6.  Movies.  The Shawshank Redemption and The Green Mile being my personal faves.  Those and The Sound Of Music...but that goes without saying.

7.  My music collection.  'Easies' is my favourite Spotify playlist at the moment.  Oh and Ray LaMontagne's voice warms my heart.

8.  My Uke.  I've played the ukulele for a couple of years now, thanks to my dad's musical influence.  I love it...and before you start picturing George Formby cleaning windows, he actually played the Banjolele (just to clear things up!)

9.  Flowers.  Lots and lots of flowers.  Especially tulips (bet you thought I'd say Daisies, right?!)

10.  My cat, Millie...because she's gorgeous!

Saturday, 21 April 2012

Day 12: Spotty Dotty Diabetic Dais

Stream of consciousness day?  Guess this will be a test of how conscious I've actually been today!  Have felt a bit like a member of the living dead but, nevertheless, here goes...

This morning I looked in the mirror and wondered why I have yet another pimple/spot/thing on my face!  Before Christmas, I'd hardly had a single spot in my life.  Maybe the odd one on my chin or nose when I was ill or feeling a bit run-down, but apart from that I was one of those annoyingly lucky people with pretty good skin.  Now you could probably play dot-to-dot on my face if you wanted to, although I'm not welcoming offers anytime soon just so we're clear (unlike my skin, just to reinforce my point!)   Anyway, I've wasted plenty of money on Clean and Clear and other facial cleansing, spot destroying products that cost more than my weekly food budget and I'm not doing it anymore.  Just going to rename myself: Spotty-Dotty-Diabetic-Dais...I think it's got a ring to it personally.

Went downstairs to grab breakfast with my boyfriend, although it was about 11.30am by this point so I decided I'd skip brekky and have lunch in a couple of hours.  Anthony had a bowl of natural yoghurt mixed with Morrisson's 23p 'Mixed Fruits' jam which we discovered, after reading the ingredients, actually only contains the smallestttt percentages of apple and blackberries and something ridiculous like 86% I gave it a miss.  Had a big cup of Earl Grey tea in my mahoosive Cath Kidston mug which made my insides feel very warm and I was sure that, if I'd jumped up and down, you'd be able to hear the liquid sloshing around in my tummy.  Nice.  So I didn't jump up and down.

I was feeling a bit grumpy - I'd woken up with some massively high blood sugar reading like 18.3mmol and had wanted to rage bolus but just about managed to keep a level head and gave myself 6 correction units of my fast acting insulin, thinking that it should bring me down to about 6mmol.  Injected my new best friend Levemir too.  13u - that should do the trick!

Started to notice that I'm beginning to look very much like a pin cushion.  The tops of my thighs and tummy are pretty bruised and 'dotty' (again, kind of like my spotty face!) My fingertips are covered with tiny little pin-prick marks, especially the ring finger on my right hand seeing as it appears to be my favourite to bg test on for whatever reason.  I try and move my injection sites around as much as I can, although I'm yet to brave injecting into the Gluteus Maximus.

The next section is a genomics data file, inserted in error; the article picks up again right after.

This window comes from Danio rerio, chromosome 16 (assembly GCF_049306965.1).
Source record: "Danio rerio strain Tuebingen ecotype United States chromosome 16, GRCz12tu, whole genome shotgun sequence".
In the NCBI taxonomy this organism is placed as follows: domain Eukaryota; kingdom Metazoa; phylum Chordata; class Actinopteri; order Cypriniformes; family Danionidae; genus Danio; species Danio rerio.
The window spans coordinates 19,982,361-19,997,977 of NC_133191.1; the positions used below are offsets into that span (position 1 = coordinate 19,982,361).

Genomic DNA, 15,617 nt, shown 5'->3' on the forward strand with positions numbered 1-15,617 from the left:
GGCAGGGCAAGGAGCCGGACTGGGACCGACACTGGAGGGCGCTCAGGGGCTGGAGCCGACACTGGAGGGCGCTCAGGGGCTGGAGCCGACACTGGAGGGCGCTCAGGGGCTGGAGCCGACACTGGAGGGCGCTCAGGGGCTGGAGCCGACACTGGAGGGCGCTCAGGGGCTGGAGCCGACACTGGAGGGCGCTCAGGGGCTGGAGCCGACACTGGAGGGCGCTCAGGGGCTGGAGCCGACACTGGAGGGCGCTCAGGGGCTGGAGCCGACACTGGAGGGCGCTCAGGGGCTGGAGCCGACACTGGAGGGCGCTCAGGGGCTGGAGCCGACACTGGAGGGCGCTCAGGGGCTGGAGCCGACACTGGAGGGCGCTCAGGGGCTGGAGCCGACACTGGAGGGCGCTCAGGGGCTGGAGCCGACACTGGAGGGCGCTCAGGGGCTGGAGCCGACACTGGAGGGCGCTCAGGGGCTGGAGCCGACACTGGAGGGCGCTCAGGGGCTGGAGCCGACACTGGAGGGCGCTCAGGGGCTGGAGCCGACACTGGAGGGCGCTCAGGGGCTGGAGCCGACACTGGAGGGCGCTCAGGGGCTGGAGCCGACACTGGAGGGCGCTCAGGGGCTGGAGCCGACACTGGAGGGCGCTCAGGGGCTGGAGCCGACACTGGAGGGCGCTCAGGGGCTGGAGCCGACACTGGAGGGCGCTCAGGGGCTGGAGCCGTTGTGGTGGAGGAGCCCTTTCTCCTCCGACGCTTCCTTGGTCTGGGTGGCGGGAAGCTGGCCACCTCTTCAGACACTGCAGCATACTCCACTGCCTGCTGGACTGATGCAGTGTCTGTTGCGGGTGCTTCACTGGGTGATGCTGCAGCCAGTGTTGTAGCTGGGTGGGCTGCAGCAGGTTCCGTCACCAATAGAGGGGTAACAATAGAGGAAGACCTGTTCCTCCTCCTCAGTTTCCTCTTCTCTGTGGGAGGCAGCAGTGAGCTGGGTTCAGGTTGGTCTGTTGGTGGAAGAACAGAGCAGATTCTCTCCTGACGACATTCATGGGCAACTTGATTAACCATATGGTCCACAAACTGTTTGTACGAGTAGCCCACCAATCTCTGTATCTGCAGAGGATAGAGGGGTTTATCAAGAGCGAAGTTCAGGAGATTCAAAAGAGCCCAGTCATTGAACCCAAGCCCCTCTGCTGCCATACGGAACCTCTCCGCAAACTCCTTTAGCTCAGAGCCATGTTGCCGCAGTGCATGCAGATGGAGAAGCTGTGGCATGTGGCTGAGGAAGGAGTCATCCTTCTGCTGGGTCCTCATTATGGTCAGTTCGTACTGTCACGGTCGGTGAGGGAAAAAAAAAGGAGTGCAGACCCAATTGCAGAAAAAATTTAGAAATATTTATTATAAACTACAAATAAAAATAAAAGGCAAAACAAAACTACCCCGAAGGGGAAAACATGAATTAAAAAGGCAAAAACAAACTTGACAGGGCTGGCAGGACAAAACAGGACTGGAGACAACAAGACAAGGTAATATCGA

Ant gave me my lunch-time jab in the top of my arm.  I can't do my own injections in my arms because I have a thing about pinching before putting the needle in and I obviously can't do that unless I grow an extra arm, which would not only be a bit creepy but if I'm going to do that I might as well grow a new pancreas too.  Once I'm able to grow extra human organs, I'll save loads of people by making loads of new hearts, pancreases, livers, kidneys etc. (although they'll have to get them out of me quickly once I've started growing them because I'm only small so there's a very high chance that I would explode from an overdose of human organs)  To top it all off, I could go on Britain's Got Talent and perform for the Queen if I won...I suppose I'd have to grow Her Majesty some sort of diamond encrusted body part.  I'm sure she'd like that; gotta' be better than Susan Boyle or Diversity, right?

Tried to give Ant a hand with making the model for his building which was fun but eventually we both became frustrated because the table we were doing it on was too low down so we looked and felt the the Hunchbacks of Notre Dame.  At dinner time we attempted cooking a Panang curry from scratch after ordering a deliciousss one from a Thai takeaway the other day.  We both came to the conclusion that although it was a very tasty curry it was no Panang, so we have agreed to try again another time soon.  In the meantime, the mystery dish we conjured up tonight will be called 'Ant and Daisy's Special Curry'.

Now I'm sat in bed writing this, listening to the soothing sounds of David Gray and hoping that my knees will stop aching soon.  My fundraising job involves a large amount of running/skipping/hopping about (whichever makes you feel most enthusiastic and energetic when you're out and about) and my legs are starting to feel the consequences.  Considering growing some new ones overnight...y'know, as you do.